Many Zen communities in the  United States  confer the title of rōshi to their teachers in deference to perceived Japanese Zen tradition, and in most instances it is used synonymously with the term  Zen master . However, in Japanese tradition the term’s usage has never been standardized. Its use in this way in the U.S. and Europe has at times led to confusion and controversy.

Chinese  Chán Buddhism  uses the semantically related title sifu (師父, literally “master father” or “father of masters”, or 師傅, literally “master teacher” or “teacher of masters”; both pronounced “shīfu”) as an honorific title for the highest masters, but it also may be used in respectful address of monks and nuns generally.

Stuart Lachs has argued that Zen institutions in the West have often attributed a mythic status to the title rōshi with harmful consequences.

Thera

Source: Dictionary of Pali Proper Names, G P Malalasekera (1899-1973), which is available as printed version from

Description:

Thera.-Name of a monk in Rājagaha. He lived in solitude, the virtues of which state he extolled. Hearing this, the Buddha sent for him and taught him how the solitary life could be perfected in detail (S.ii.282f).

Source: A Dictionary of Buddhism, Oxford University Press, 2003, 2004 (which is available in electronic version from answer.com)

Description: thera

Pāli honorific term meaning ‘old’ or ‘venerable’, and used with reference to the senior monks of the Buddhist monastic order (Saṃgha). The seniority of a monk is determined not by age but by the time elapsed since ordination. Normally ten years’ standing is required for a monk to be considered as a thera.

Source: A.P. Buddhadatta Mahathera, Concise Pali-English and English-Pali Dictionary [available as digital version from Metta Net, Sri Lanka]

Description: thera : [m.] an elder; a senior; a monk who has spent 10 years from his upasampadā. adj. old; elder.

Source: Pali-English Dictionary, TW Rhys Davids, William Stede,

Description:

Thera [Vedic sthavira. Derivation uncertain. It may come from sthā in sense of standing over, lasting (one year or more), cp. thāvara old age, then “old=venerable”; (in meaning to be compared w. Lat. senior, etc. from num. sem “one”=one year old, i. e. lasting over one and many more years). Cp. also vetus=Gr. e)/tos, year, E. wether, one year old ram, as cpd. w. veteran, old man. Or it may come from sthā in der. *stheṷā in sthūra (sthūla: see etym. under thūla) thus, “strong= venerable”] t.t. only used with ref. to the bhikkhus of Gotama Buddha’s community. — (a) (adj.) senior, Vin i.47, 290 (th. bhikkhū opp. navā bh.), 159 (th. bhikkhu a senior bh. opp. to navaka bh. a novice), 187; ii.16, 212. Therânutherā bhikkhū seniors & those next to them in age dating not from birth, but from admission to the Order). Three grades are distinguished, thera bh., majjhima bh., nava bh., at D i.78. — See also A ii.23, 147, 168; v.201, 348; D iii.123 sq., 218; Dh 260, 261. In Sangha — thera, used of Bhikkhus not senior in the Order, the word thera means distinguished. Vin ii.212, 303. In Mahāthera the meaning, as applied to the 80 bhikkhus so called, must also have some similar meaning Dīpv iv.5 Psalms of the Brethren xxxvi.; J v.456. At A ii.22 it is said that a bhikkhu, however junior, may be called thera on account of his wisdom. It is added that four characteristics make a man a thera — high character, knowing the essential doctrines by heart, practising the four Jhānas, and being conscious of having attained freedom through the destruction of the mental intoxications. It is already clear that at a very early date, before the Anguttara reached its extant shape, a secondary meaning of thera was tending to supplant that of senior — that is, not the senior of the whole Order, but the senior of such a part of the Sangha as live in the same locality, or are carrying out the same function. — Note. thera in thero vassiko at S iv.161 is to be read tero — vassiko.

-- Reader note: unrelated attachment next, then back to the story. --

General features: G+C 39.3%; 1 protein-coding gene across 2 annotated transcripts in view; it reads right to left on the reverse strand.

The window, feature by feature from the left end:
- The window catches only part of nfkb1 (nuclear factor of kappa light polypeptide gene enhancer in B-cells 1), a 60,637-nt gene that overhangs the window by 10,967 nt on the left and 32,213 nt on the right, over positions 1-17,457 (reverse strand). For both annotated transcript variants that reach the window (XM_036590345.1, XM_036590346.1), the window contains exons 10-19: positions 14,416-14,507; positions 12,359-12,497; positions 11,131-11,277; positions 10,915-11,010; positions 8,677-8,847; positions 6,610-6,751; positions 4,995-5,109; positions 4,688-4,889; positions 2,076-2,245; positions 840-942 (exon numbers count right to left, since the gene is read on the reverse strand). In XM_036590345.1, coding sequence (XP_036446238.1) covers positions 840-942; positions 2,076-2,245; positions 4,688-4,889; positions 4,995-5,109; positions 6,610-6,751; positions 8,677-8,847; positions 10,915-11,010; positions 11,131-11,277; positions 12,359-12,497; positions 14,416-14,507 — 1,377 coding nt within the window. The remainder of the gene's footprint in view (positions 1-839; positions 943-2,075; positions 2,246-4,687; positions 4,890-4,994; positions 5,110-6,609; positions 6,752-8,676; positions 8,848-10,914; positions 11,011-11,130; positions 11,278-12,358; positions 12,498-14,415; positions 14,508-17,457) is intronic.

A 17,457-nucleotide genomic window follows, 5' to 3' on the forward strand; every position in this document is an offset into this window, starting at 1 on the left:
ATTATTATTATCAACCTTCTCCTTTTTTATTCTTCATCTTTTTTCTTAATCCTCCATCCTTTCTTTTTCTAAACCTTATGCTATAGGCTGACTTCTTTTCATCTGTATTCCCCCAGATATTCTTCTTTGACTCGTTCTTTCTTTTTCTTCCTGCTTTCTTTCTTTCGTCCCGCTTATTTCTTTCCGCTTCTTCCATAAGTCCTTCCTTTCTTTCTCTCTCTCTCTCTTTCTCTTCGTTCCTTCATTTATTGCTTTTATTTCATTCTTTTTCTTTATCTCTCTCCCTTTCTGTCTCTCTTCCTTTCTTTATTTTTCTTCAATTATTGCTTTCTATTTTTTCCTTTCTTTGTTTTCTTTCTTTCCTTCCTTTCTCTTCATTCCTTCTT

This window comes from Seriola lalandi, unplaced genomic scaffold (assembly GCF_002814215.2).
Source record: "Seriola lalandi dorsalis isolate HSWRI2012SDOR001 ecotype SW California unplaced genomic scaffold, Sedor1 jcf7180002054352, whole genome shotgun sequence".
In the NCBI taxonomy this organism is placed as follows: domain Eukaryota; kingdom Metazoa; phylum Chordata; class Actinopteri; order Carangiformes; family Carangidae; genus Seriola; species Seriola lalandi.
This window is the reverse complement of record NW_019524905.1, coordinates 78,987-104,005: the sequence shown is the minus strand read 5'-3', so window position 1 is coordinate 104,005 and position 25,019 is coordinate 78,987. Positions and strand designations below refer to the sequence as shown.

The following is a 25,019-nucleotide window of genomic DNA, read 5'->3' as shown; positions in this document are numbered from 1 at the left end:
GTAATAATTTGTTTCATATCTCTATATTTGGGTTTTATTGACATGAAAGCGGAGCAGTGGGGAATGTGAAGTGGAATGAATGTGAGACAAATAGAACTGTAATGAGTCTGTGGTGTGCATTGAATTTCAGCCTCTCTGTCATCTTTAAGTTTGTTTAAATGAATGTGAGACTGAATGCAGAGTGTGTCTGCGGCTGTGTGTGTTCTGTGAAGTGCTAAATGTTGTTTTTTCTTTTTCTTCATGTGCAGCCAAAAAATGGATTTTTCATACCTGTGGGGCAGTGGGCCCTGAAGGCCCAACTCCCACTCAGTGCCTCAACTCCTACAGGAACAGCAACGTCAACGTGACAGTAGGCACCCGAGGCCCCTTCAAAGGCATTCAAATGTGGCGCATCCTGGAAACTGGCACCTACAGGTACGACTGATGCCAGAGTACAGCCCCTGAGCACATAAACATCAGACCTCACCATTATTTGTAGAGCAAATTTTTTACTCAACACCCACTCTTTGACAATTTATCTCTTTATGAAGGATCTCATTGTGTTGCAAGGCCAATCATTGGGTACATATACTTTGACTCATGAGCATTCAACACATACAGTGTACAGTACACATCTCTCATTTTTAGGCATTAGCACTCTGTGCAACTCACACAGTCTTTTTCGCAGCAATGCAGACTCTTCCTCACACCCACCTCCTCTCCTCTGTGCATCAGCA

— gāthā hymns of senior bhikkhus, N. of a canonical book, incorporated in the Khuddaka — Nikāya. Theratara, very senior, oppd to navatara, novice D ii.154. — vāda the doctrine of the Theras, the original Buddhist doctrine M i.164; Dpvs iv.6, 13.

Theri

Source: A.P. Buddhadatta Mahathera, Concise Pali-English and English-Pali Dictionary [available as digital version from Metta Net, Sri Lanka]

Description:

therī : [f.] a senior nun; and old woman.

Elder Sister:

Source: A.P. Buddhadatta Mahathera, Concise Pali-English and English-Pali Dictionary [available as digital version from Metta Net, Sri Lanka]

Description: elder sister : (f.) jeṭṭhabhaginī.

和尚he shang – Buddhist monk (Bhikshu), Sanskrit: upadhyaya/Pali: upajjhaya

和尚尼 heshangni – Buddhist nun (Bhikshuni), Sanskrit: upadhyayani/Pali: upajjhayani (SAME as acaryani)

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Author:

I am a Bhikshuni ordained in Mahayana Chinese Buddhist tradition. I'm currently translating Vinaya sutras from the Chinese Mahayana Tripitaka.